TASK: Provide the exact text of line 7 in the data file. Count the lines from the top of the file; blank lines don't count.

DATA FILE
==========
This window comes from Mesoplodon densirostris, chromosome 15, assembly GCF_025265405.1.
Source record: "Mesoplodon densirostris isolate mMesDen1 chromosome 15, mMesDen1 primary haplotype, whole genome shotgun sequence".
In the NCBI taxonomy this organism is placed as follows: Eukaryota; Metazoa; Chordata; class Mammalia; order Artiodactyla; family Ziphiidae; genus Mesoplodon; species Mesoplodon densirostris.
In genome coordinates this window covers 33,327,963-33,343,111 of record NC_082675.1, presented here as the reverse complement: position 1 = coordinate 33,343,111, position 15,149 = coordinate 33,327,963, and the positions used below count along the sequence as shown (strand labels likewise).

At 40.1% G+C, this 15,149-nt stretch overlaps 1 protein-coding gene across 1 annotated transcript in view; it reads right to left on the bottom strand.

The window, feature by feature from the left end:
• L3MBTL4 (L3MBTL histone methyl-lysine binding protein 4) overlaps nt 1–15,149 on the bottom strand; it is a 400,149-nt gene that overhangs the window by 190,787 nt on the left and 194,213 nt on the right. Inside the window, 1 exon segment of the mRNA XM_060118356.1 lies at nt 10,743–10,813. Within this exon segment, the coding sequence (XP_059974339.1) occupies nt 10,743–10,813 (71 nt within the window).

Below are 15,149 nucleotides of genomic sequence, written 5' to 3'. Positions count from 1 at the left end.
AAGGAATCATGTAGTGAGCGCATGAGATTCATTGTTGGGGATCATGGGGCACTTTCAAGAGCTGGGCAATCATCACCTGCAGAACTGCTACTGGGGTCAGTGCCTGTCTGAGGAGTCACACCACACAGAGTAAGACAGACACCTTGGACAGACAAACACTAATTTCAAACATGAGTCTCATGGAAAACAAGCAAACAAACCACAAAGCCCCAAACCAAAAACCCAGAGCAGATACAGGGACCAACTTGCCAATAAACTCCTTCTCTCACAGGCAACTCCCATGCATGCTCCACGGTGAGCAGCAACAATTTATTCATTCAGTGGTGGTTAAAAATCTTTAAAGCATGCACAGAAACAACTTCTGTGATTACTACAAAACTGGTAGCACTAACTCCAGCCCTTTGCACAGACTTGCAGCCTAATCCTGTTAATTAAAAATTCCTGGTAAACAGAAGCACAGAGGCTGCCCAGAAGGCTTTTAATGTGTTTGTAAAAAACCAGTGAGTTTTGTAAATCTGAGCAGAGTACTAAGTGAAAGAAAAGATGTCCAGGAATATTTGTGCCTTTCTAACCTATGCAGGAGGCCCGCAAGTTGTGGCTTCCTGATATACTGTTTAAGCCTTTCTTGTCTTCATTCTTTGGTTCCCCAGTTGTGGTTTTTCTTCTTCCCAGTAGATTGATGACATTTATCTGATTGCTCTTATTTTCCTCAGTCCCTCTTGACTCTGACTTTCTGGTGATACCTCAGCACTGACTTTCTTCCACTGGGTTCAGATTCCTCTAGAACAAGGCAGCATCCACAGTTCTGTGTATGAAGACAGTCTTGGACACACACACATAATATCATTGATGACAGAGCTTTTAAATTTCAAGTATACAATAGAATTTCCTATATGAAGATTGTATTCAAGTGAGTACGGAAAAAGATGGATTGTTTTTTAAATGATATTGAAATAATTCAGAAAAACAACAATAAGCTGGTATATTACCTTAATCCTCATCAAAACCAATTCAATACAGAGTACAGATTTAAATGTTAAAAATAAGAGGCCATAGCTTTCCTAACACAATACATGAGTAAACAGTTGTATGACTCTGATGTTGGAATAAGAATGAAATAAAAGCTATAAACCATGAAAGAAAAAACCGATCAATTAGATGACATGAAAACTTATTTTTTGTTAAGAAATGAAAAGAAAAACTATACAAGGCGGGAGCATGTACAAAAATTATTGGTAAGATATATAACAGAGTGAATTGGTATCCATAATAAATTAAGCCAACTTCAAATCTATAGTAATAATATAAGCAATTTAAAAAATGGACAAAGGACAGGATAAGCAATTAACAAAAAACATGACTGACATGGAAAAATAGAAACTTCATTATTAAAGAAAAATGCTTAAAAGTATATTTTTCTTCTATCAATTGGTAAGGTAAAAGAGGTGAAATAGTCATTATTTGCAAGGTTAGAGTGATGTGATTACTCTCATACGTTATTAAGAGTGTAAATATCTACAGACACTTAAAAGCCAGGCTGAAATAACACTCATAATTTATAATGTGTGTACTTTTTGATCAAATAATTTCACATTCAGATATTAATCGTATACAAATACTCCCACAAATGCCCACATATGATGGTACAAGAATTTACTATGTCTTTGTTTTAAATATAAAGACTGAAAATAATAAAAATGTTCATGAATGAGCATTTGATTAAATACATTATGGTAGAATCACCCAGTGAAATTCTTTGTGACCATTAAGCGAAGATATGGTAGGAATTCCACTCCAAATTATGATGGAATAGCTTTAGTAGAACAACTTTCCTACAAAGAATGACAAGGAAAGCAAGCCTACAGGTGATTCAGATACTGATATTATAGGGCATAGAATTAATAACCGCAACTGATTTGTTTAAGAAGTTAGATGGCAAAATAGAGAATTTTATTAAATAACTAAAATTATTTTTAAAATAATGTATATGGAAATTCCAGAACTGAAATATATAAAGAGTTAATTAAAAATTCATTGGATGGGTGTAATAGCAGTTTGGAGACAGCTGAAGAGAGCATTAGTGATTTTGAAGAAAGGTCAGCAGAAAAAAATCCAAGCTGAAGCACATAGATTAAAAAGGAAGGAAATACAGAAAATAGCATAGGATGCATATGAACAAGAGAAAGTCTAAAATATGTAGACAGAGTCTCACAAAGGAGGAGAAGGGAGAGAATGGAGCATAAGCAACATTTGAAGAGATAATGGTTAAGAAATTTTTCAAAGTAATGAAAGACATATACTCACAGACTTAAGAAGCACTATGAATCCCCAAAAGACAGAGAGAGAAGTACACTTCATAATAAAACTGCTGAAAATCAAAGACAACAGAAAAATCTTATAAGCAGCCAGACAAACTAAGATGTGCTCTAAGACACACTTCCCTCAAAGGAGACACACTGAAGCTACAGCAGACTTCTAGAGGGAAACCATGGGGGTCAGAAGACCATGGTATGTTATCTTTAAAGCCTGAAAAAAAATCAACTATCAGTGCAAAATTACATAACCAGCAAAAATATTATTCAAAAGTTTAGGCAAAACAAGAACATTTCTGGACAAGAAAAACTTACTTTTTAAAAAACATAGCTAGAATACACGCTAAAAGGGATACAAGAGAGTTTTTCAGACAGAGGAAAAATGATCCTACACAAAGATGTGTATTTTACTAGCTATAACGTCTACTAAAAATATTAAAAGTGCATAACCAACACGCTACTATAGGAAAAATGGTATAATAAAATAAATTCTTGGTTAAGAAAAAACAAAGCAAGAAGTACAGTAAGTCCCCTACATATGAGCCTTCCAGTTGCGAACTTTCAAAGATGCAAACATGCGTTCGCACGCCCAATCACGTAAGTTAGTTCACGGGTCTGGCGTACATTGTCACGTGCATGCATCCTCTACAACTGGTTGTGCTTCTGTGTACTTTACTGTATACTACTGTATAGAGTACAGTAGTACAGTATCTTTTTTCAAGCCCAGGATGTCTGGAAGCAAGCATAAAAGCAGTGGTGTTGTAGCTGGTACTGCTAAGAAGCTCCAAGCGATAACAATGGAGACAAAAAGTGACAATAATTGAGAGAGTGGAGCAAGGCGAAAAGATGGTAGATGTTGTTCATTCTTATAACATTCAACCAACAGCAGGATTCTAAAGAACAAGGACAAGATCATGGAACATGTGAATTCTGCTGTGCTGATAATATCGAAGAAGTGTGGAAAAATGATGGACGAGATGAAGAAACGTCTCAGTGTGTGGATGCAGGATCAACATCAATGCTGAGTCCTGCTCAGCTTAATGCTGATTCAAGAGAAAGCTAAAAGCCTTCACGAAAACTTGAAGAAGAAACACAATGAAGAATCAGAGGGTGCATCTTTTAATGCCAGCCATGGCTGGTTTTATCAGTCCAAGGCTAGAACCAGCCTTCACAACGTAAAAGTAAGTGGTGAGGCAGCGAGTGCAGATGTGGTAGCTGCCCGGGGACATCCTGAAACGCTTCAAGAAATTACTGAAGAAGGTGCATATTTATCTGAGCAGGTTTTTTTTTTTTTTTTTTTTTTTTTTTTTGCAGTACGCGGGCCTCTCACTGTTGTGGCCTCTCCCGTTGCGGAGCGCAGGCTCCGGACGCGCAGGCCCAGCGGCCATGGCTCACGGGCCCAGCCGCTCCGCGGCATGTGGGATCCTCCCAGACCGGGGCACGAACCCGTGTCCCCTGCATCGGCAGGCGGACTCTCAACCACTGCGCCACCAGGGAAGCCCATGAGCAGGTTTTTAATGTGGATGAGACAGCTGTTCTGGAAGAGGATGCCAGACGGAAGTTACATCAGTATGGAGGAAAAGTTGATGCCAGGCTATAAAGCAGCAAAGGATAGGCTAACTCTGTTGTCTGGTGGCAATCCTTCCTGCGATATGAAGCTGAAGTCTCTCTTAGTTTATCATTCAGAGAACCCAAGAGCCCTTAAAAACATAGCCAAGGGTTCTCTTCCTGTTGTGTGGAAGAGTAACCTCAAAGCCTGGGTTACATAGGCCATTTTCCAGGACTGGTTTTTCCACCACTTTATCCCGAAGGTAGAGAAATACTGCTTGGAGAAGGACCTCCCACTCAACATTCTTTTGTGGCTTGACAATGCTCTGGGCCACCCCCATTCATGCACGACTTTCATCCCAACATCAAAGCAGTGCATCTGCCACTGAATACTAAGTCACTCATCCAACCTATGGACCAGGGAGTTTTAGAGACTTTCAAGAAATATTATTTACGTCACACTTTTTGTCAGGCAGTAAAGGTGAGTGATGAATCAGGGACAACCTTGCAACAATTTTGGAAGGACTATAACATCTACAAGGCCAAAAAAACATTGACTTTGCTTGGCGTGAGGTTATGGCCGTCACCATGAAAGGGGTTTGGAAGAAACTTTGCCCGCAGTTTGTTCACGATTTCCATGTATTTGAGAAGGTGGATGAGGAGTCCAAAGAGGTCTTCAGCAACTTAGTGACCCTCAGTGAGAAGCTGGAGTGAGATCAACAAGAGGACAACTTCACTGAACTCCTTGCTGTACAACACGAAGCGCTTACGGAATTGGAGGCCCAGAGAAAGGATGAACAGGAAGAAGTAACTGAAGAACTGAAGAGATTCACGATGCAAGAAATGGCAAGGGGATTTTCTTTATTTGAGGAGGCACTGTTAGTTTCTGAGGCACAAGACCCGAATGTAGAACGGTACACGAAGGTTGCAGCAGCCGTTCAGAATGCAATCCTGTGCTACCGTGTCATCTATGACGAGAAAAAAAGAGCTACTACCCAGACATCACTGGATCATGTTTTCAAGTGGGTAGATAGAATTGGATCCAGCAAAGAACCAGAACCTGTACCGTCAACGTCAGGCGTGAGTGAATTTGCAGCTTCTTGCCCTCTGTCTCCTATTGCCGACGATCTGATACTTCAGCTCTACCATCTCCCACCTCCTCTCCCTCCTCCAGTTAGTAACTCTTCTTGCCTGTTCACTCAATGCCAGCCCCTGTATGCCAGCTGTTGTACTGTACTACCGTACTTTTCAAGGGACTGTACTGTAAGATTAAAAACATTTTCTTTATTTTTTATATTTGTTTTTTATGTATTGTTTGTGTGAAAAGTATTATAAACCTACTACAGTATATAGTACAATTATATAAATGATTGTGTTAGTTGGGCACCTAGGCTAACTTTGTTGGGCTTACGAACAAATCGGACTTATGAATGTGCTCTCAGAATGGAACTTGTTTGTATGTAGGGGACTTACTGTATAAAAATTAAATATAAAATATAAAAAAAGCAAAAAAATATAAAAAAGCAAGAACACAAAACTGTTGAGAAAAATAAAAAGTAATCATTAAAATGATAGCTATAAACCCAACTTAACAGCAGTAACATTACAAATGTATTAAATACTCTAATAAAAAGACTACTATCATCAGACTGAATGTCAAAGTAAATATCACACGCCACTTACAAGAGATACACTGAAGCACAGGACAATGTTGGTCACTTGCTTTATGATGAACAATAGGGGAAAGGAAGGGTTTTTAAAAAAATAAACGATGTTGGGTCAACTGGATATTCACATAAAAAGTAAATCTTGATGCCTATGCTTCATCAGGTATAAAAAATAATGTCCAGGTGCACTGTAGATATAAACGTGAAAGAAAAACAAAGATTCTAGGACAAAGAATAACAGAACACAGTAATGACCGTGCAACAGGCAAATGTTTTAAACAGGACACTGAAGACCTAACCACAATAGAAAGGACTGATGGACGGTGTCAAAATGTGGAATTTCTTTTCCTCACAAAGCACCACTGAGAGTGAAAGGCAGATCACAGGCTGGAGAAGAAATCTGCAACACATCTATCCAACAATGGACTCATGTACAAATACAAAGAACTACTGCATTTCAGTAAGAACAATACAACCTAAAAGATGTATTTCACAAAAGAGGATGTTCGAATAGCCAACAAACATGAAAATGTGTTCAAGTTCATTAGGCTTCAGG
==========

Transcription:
• L3MBTL4 (L3MBTL histone methyl-lysine binding protein 4) overlaps nt 1–15,149 on the bottom strand; it is a 400,149-nt gene that overhangs the window by 190,787 nt on the left and 194,213 nt on the right. Inside the window, 1 exon segment of the mRNA XM_060118356.1 lies at nt 10,743–10,813. Within this exon segment, the coding sequence (XP_059974339.1) occupies nt 10,743–10,813 (71 nt within the window).